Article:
Pepper, Black Coarse
1 lb bag $8.30
5 lb bag $41.50
Coarse Black Pepper
This is the grind (Mesh #12) which many cooks prefer for that “just ground” presentation, without using a pepper mill. The larger the grind, the stronger the flavor.
The cookbook which defined haute cuisine in ancient Rome – the Apicius – included black pepper in 80% of its recipes. But it’s been used in South Asian cuisine (and medicine) since long before the Roman Empire. Black pepper is native to the south Indian state of Kerala. The word pepper derives originally for the Tamil for “long pepper” pippali, which made its way through ancient Greece and Rome to northern Europe and the English pipor.
Today, Vietnam is the largest producer of black pepper, growing a third of the world’s crop. Indonesia, India and Brazil make up most of the rest. 20% of all imported spice is black pepper.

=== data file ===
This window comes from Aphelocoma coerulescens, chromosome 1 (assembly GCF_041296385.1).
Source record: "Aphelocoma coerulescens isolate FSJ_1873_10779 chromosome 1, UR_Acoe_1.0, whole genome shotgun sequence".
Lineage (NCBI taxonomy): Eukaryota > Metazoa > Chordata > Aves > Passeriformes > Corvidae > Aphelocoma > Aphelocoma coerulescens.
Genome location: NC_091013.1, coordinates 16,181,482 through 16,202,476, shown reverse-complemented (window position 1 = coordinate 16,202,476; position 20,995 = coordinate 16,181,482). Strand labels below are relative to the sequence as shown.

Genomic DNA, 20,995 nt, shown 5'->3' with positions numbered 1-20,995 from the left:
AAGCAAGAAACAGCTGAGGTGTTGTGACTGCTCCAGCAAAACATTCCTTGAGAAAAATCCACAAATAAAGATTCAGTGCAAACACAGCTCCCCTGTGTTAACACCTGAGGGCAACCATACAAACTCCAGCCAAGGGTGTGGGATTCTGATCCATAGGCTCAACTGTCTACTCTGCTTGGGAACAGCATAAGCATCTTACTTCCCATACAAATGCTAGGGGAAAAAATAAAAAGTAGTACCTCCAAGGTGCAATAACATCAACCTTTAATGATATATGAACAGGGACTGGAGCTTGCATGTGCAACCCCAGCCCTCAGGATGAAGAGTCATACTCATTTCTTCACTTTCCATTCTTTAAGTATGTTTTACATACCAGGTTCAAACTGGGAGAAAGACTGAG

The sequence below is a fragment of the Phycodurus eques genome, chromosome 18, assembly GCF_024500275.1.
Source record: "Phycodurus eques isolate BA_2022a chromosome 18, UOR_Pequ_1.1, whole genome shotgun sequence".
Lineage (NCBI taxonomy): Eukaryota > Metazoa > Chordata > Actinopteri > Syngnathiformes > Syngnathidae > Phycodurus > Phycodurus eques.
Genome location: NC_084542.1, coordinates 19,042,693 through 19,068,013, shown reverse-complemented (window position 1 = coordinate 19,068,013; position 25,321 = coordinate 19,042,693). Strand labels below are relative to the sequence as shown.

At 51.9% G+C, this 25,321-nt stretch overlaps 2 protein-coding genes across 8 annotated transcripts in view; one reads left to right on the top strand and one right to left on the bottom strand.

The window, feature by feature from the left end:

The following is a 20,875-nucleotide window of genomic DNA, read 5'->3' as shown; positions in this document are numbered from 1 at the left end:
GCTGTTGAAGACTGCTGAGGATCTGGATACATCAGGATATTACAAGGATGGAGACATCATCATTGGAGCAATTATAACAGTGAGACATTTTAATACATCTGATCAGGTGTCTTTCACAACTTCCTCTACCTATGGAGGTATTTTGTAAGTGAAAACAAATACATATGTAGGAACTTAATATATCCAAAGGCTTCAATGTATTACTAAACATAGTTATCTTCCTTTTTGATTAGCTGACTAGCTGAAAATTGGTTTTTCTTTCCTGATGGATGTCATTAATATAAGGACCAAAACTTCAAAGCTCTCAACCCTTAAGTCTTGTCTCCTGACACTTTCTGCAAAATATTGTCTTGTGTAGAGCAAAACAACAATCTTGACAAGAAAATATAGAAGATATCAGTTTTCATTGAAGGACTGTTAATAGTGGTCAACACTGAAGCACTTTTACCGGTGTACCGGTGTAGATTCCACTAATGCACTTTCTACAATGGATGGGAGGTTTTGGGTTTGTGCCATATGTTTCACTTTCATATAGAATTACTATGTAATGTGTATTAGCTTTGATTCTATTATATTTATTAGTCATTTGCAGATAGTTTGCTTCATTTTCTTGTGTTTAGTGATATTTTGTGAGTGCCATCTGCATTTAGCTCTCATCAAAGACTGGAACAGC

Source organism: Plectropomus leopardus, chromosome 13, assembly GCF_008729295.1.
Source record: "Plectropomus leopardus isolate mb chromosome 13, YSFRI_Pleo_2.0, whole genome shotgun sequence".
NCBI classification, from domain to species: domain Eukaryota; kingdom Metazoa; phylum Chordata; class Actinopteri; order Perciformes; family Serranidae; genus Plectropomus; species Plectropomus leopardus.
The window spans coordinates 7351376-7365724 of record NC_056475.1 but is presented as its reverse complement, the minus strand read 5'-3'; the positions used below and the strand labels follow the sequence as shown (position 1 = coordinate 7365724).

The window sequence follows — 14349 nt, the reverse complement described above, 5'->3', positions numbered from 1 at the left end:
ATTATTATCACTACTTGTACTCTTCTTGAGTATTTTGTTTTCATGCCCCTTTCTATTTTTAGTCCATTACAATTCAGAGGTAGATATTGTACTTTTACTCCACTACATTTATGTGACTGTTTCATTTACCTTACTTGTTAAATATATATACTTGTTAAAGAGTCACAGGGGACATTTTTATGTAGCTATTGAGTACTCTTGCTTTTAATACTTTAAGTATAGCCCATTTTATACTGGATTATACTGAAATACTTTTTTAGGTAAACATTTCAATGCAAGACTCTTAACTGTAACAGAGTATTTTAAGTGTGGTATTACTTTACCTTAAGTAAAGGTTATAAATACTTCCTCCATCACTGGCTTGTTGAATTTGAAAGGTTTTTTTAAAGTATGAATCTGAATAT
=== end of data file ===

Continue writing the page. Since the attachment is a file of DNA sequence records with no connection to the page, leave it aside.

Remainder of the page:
Pasta Cacio E Pepe (Cheese And Pepper Pasta)
Less is more in this elemental Roman pasta dish, which takes its spiciness from cracked black pepper toasted in oil.
- Kosher salt, to taste
- 1 lb. pasta, preferably tonnarelli or spaghetti
- 4 tbsp. extra-virgin olive oil
- 2 tsp. freshly cracked or coarse black pepper, plus more to taste
- 1 cup finely grated Pecorino Romano
- 3⁄4 cup finely grated Cacio de Roma
Bring a 6-qt. pot of salted water to a boil. Add pasta; cook until al dente, 8–10 minutes; reserve 1 cup pasta water and drain pasta. Meanwhile, heat oil in a 12″ skillet over medium heat until shimmering. Add pepper; cook until fragrant, 1–2 minutes. Ladle 3⁄4 cup pasta water into skillet; bring to a boil. Using tongs, transfer pasta to skillet; spread it evenly. Sprinkle 3⁄4 cup each Pecorino Romano and Cacio de Roma over pasta; toss vigorously to combine until sauce is creamy and clings to the pasta without clumping, about 2 minutes, adding some pasta water if necessary. Transfer to 4 plates and sprinkle with remaining Pecorino and more pepper.
Recipe courtesy of Saveur